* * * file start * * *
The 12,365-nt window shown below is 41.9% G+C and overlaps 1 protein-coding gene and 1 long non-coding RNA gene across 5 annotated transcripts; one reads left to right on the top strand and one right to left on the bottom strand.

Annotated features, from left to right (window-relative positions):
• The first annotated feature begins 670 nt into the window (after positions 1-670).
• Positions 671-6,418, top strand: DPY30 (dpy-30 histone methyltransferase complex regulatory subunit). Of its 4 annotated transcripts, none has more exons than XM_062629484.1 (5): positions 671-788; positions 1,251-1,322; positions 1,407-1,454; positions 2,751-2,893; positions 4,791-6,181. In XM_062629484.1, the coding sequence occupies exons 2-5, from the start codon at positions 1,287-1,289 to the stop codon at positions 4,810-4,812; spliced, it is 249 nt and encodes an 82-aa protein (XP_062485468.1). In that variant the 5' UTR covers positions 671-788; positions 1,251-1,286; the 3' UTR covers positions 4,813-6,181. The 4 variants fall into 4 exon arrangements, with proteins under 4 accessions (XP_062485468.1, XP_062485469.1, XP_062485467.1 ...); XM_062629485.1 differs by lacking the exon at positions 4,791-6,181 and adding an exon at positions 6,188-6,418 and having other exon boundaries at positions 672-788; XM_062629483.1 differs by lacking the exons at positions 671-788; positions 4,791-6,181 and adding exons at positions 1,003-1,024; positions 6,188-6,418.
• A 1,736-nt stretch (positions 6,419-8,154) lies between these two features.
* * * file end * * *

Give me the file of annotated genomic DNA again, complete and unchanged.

The 12,365-nt window shown below is 41.9% G+C and overlaps 1 protein-coding gene and 1 long non-coding RNA gene across 5 annotated transcripts; one reads left to right on the top strand and one right to left on the bottom strand.

Annotated features, from left to right (window-relative positions):
• The first annotated feature begins 670 nt into the window (after positions 1-670).
• Positions 671-6,418, top strand: DPY30 (dpy-30 histone methyltransferase complex regulatory subunit). Of its 4 annotated transcripts, none has more exons than XM_062629484.1 (5): positions 671-788; positions 1,251-1,322; positions 1,407-1,454; positions 2,751-2,893; positions 4,791-6,181. In XM_062629484.1, the coding sequence occupies exons 2-5, from the start codon at positions 1,287-1,289 to the stop codon at positions 4,810-4,812; spliced, it is 249 nt and encodes an 82-aa protein (XP_062485468.1). In that variant the 5' UTR covers positions 671-788; positions 1,251-1,286; the 3' UTR covers positions 4,813-6,181. The 4 variants fall into 4 exon arrangements, with proteins under 4 accessions (XP_062485468.1, XP_062485469.1, XP_062485467.1 ...); XM_062629485.1 differs by lacking the exon at positions 4,791-6,181 and adding an exon at positions 6,188-6,418 and having other exon boundaries at positions 672-788; XM_062629483.1 differs by lacking the exons at positions 671-788; positions 4,791-6,181 and adding exons at positions 1,003-1,024; positions 6,188-6,418.
• A 1,736-nt stretch (positions 6,419-8,154) lies between these two features.